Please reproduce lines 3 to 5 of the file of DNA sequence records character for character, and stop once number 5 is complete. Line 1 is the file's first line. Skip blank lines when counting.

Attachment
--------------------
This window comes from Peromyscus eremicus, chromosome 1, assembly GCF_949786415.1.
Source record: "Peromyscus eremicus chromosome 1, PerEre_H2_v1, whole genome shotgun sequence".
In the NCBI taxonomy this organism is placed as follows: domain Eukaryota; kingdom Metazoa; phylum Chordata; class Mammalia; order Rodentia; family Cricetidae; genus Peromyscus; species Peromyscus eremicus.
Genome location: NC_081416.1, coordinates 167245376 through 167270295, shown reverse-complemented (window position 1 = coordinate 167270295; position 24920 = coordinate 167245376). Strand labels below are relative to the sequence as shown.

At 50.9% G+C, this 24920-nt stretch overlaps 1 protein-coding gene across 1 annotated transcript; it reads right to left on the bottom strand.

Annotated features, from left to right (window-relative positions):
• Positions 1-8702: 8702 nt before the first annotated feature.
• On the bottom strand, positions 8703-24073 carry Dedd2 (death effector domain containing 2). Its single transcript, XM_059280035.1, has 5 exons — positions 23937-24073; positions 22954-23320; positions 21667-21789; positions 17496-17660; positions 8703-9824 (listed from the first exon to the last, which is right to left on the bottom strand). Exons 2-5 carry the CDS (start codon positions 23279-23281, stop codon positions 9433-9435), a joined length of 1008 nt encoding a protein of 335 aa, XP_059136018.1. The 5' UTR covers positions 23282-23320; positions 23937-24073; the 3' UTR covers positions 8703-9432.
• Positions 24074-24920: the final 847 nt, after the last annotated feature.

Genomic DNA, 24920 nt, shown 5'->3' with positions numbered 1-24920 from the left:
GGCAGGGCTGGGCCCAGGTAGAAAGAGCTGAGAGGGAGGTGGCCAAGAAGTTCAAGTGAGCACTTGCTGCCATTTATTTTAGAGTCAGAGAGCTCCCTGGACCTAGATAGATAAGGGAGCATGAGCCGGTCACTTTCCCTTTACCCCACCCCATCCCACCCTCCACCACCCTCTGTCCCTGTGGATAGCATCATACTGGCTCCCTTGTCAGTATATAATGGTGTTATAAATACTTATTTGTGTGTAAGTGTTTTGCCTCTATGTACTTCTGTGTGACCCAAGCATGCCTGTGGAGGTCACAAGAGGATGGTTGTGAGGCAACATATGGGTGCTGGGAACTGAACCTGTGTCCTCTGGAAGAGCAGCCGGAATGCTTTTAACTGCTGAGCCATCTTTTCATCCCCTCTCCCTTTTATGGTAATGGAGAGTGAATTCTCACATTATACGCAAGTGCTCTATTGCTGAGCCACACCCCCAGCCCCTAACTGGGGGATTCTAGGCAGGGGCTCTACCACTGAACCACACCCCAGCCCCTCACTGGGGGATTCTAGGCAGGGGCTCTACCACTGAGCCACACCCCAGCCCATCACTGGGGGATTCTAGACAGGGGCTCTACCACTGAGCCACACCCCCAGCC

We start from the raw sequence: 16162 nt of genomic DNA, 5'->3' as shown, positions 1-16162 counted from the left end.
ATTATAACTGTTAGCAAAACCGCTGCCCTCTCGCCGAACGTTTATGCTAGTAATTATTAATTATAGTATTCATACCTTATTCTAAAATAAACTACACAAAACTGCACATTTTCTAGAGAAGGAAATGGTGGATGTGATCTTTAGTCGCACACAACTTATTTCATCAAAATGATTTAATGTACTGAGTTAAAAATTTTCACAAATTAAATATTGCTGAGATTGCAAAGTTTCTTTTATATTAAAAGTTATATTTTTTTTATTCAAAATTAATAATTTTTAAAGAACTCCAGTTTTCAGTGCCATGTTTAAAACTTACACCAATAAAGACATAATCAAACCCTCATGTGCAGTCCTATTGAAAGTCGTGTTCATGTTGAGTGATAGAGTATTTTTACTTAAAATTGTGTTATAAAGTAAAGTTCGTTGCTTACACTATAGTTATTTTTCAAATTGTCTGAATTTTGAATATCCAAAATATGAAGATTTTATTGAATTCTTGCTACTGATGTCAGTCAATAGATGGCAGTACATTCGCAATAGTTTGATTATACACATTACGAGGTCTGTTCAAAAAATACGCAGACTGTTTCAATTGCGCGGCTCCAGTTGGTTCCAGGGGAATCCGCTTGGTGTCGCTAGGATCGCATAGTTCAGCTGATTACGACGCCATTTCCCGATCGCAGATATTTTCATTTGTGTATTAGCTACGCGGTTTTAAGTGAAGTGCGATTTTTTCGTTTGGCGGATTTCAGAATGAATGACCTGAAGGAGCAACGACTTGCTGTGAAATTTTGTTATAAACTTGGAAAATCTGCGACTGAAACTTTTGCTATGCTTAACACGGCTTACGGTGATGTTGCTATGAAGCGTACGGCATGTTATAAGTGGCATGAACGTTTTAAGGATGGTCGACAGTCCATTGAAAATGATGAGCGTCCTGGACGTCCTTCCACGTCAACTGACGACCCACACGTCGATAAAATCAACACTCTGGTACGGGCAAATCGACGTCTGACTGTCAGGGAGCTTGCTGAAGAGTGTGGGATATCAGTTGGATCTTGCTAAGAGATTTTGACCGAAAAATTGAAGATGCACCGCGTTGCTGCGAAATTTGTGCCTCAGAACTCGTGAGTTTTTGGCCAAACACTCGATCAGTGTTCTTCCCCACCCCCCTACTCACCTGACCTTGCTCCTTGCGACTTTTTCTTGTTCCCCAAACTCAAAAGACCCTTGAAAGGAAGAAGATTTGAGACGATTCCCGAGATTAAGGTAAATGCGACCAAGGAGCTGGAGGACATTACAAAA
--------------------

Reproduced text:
In the NCBI taxonomy this organism is placed as follows: domain Eukaryota; kingdom Metazoa; phylum Chordata; class Mammalia; order Rodentia; family Cricetidae; genus Peromyscus; species Peromyscus eremicus.
Genome location: NC_081416.1, coordinates 167245376 through 167270295, shown reverse-complemented (window position 1 = coordinate 167270295; position 24920 = coordinate 167245376). Strand labels below are relative to the sequence as shown.

At 50.9% G+C, this 24920-nt stretch overlaps 1 protein-coding gene across 1 annotated transcript; it reads right to left on the bottom strand.